The Vancouver Theatre Company and Vancouver 2010 Cultural Olympiad in co-production with Theatre Calgary

Beyond Eden Written by Bruce Ruddell Music Bruce Ruddell and Bill Henderson Traditionally Inspired Haida Music by Gwaai Edenshaw

Director Dennis Garnhum Musical Director Bill Henderson Choreographer Jacques LeMay Set and Costume Design Bretta Gerecke Sound Design Chris Jacko Soundscape Design Michael Rinaldi Haida Visual Art Gwaai Edenshaw Fight Director Jean-Pierre Fournier Dramaturg Shari Wattling Stage Manager Rick Rinder

Dates and Venue 16 January - 6 February 2010 @ 8:00pm Vancouver Playhouse

Reviewer Jane Penistan

The world premier of Beyond Eden was enthusiastically received by a full house on opening night. This presentation is the fictional, but historically based, story of one man's endeavour to preserve disintegrating totem poles in a deserted Haida village in Haida Gwaii.

Whether this was a good idea or whether the archeologist/anthropologist was misguided is one of the debates of the play. The outcome of the endeavour held a positive result in that the young artist/camera man of the expedition became a world-renowned sculptor and designer of jewelry and an ambassador for Haida art.

In 1957 the dedicated archeologist/anthropologist Wilson Duff led an expedition to the Southern tip of the Haida Gwaai peninsular, to the deserted island of Ninstints to bring back to Vancouver the rotting remains of ancient totem poles of the Haida people, to preserve and save what was left. This entailed cutting up the huge poles, in order to transport them. The Haida Gwaii people objected, saying the remains must stay in situ and let the disintegration take place in the natural return of dead trees to the earth. When it was too late to cancel the destruction and removal of the now cut up poles, Duff had a change of heart.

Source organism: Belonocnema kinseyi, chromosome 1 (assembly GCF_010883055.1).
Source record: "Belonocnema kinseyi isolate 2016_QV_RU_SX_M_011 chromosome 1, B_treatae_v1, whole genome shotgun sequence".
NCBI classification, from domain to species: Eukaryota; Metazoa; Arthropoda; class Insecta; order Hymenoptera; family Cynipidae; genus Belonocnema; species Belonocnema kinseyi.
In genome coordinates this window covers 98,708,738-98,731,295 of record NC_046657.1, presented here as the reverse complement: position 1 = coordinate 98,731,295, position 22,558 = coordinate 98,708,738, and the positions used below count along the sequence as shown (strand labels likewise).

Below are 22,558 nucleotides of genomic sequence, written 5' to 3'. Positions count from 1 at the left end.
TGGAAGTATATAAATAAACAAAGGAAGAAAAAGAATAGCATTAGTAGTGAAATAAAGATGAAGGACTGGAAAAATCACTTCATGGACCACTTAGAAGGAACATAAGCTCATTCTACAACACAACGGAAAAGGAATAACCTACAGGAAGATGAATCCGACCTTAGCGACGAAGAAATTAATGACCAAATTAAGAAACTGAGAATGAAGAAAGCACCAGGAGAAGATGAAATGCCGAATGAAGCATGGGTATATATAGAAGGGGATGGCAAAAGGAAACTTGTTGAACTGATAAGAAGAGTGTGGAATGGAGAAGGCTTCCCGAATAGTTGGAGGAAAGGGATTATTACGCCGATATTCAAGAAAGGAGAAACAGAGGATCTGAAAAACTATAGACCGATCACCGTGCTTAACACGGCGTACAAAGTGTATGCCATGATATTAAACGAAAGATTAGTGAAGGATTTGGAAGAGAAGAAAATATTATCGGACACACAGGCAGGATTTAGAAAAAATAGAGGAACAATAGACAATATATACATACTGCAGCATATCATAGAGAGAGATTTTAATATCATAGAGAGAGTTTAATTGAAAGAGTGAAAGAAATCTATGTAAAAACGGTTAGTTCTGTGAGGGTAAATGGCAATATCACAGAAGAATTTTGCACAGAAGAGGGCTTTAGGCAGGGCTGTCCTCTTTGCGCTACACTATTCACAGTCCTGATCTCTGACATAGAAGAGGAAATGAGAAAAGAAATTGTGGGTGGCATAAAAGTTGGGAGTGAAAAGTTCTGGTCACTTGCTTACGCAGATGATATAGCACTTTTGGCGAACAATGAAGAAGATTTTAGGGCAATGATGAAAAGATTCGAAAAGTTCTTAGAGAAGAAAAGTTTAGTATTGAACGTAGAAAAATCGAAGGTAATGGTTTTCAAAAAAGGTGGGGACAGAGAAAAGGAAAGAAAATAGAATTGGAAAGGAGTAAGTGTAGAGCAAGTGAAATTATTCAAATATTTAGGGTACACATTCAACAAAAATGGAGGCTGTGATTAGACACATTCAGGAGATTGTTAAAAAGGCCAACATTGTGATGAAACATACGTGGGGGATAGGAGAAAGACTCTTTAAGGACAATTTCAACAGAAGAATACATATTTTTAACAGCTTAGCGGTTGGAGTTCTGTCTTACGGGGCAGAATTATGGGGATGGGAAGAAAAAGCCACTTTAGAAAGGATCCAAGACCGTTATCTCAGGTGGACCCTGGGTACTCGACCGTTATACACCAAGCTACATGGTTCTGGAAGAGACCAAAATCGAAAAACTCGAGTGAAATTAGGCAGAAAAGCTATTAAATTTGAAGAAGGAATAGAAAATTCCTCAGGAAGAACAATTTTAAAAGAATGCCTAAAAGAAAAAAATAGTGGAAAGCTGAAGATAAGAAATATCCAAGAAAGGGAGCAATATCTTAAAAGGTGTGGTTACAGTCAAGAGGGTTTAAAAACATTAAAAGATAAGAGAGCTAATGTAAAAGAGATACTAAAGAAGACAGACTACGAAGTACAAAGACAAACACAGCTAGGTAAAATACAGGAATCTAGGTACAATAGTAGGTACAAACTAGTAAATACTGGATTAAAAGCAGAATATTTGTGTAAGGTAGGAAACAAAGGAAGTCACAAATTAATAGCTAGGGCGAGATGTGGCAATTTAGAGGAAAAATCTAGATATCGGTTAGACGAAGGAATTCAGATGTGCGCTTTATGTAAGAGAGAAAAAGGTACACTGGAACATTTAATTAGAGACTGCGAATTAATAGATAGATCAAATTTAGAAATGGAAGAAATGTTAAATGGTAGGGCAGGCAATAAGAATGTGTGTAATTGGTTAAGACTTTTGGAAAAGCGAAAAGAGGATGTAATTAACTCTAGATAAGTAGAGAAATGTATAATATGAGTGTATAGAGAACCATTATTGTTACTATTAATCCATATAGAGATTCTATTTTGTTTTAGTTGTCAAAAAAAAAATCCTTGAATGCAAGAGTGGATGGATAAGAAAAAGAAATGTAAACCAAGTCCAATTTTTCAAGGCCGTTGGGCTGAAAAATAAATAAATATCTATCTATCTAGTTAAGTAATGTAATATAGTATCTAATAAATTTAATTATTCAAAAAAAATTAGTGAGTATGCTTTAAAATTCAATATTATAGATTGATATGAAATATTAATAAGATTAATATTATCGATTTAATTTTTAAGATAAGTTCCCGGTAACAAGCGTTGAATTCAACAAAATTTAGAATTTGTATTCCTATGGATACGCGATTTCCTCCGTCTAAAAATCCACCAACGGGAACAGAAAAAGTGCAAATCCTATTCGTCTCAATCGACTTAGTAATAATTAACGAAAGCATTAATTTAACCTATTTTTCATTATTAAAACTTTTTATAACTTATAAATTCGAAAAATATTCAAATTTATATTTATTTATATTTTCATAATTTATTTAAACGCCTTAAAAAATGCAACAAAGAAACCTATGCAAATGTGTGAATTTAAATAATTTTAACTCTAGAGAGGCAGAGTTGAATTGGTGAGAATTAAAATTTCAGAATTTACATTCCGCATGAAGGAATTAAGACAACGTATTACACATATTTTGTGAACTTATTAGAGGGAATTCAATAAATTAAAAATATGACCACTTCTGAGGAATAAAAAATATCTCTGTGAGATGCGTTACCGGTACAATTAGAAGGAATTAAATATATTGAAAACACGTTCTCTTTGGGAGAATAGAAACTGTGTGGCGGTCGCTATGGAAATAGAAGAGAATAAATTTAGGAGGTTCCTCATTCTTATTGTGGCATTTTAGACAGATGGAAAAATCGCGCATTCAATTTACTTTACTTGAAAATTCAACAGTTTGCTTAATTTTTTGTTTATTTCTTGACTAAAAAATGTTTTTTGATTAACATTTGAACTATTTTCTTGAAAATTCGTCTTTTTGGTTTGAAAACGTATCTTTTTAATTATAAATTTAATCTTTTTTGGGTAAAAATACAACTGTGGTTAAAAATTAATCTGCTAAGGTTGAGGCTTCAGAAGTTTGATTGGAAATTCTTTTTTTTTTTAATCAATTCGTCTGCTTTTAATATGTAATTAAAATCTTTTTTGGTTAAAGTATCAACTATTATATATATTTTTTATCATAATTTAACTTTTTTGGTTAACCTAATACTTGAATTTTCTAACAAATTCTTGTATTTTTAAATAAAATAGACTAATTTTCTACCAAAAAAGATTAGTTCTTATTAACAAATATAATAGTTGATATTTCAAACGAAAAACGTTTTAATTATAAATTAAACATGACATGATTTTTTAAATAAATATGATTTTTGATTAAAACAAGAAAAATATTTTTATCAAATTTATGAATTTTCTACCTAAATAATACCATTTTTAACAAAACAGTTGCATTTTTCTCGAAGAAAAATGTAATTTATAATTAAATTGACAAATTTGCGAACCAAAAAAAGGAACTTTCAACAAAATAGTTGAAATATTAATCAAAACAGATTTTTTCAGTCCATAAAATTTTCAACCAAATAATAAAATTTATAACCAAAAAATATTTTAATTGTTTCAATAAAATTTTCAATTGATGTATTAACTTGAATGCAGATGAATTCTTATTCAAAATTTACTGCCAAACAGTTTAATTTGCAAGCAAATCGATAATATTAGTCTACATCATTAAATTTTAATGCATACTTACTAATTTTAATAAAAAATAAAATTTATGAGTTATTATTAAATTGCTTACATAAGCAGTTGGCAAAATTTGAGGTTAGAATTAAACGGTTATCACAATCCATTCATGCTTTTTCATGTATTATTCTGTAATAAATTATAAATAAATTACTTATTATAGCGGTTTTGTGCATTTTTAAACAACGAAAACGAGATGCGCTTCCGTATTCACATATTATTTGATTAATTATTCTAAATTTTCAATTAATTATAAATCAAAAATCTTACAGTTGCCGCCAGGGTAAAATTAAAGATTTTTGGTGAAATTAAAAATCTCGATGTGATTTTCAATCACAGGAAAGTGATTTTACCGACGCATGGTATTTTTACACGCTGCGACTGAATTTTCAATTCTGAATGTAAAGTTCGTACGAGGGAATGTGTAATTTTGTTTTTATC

This story is transformed into a fictional family story, with John Mann as Lewis Wilson, the archeologist and Cameron MacDuffee, as Max Tomson, the young unknown Bill Reid. The Haida Gwaai are led by the Watchman, the dignified and wonderfully bass voiced Tom Jackson.

Lewis Wilson is accompanied on the expedition by his wife Sal (Jennifer Lines) and his son Jack (Andrew Kurshnir), his boat crew and technical assistants, The Watchman is accompanied by his followers, who are, like himself, clansmen.

The technical effects in this production are spectacular. They are never overused. The lighting and projections enhance and illuminate the changing scenes and link them impeccably with the script, the atmosphere, and the tension of the changing scenes. The closing first act fade out after the decimation of the village, by smallpox, is particularly well done. The music throughout is a blend of different types of music, and the rhythmic drumbeat never becomes intrusive. The singing is excellent, in both the solo and the well rehearsed and presented, chorus work.

John Mann, Tom Jackson and Jennifer Lines are outstanding, as is Cameron MacDuffee, especially in his thoughtful, second act solo. Throughout, the movement is always characteristically right, whether dignified and stately or frenzied and fearful as in the storm, or calm, or belligerent, as the scene demands. The pace is varied, never dragging or hurrying unnecessarily.

This is an interesting presentation of fictional versions of an important moment of a clash of cultures which is ultimately peacefully resolved, and a revelation to a young man of what his future and life's mission could be.

There are many reasons for witnessing this informational, controversial, musical, cross cultural production. Its an Olympic occasion.

© 2010 Jane Penistan